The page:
Until its last 10 minutes or so, this filmed biography of controversial recording star Jerry Lee Lewis plays like a live-action cartoon. As played by Dennis Quaid, the killer is a very mixed-up individual: a saintly sinner, a world-wise naif, a skilled performer with zero sense of discipline, a loving husband who uses his wife for a punching bag.
The story takes place during the years 1956 through 1958, as Lewis rises to the top of the charts with such hits as Crazy Arms, A Whole Lotta Shakin' Goin' On, and the title tune. Along the way, he falls in love with his second cousin Myra (Winona Ryder), eventually marrying the girl.
When it is revealed that Myra is only 13 years old, Lewis is condemned as a molester and pervert by the public (his disastrous tour of England during this crisis is depicted in hilarious Tex Avery fashion).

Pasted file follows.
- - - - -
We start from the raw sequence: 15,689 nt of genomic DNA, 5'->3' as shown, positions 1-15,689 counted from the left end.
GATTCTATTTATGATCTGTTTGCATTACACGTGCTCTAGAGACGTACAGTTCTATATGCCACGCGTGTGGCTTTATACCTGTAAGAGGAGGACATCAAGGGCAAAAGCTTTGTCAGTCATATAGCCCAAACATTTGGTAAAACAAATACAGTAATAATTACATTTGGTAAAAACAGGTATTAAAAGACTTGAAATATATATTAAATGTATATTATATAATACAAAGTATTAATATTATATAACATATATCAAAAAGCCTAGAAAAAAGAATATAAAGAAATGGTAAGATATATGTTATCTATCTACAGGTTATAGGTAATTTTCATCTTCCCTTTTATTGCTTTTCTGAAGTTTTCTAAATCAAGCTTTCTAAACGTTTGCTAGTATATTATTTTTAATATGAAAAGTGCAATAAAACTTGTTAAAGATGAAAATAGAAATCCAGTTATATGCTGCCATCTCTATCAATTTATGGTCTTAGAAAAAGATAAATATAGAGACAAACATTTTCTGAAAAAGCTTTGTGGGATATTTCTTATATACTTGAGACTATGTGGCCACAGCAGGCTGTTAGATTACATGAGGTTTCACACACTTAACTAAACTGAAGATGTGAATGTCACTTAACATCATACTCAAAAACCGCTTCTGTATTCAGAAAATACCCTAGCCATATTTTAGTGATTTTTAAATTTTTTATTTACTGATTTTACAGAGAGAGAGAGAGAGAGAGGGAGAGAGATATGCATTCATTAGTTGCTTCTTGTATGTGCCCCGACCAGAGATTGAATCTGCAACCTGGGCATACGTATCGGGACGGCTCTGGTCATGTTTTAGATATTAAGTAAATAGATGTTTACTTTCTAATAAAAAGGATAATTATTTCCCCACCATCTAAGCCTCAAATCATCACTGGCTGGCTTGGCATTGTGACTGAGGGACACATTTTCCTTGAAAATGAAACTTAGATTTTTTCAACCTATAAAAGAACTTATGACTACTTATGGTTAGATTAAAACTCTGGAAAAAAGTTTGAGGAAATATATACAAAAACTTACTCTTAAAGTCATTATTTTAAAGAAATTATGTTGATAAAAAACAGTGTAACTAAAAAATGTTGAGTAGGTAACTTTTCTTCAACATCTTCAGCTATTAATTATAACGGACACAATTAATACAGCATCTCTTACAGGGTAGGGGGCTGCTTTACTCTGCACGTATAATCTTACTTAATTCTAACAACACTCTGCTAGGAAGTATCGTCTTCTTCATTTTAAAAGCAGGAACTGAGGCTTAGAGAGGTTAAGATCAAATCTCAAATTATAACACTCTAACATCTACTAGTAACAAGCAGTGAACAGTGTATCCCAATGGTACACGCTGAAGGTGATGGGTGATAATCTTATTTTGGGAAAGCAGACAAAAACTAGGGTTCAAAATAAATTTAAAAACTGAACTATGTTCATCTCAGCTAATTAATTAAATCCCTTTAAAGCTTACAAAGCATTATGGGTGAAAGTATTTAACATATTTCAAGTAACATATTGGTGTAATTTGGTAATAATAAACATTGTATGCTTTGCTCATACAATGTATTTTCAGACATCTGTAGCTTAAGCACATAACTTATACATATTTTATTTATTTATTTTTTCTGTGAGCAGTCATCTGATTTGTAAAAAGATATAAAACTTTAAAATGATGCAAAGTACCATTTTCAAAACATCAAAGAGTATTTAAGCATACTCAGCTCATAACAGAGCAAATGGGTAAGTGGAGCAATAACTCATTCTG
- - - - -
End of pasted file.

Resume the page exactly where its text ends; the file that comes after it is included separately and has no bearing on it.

After establishing a brisk, satirical tone through most of the proceedings, the film plummets into heavy dramatics in its final portions, jarring disastrously with all that has gone before. Otherwise, Quaid is terrific as Lewis (expertly lip-synching to the original records,) and Ryder is equally good as the long-suffering Myra.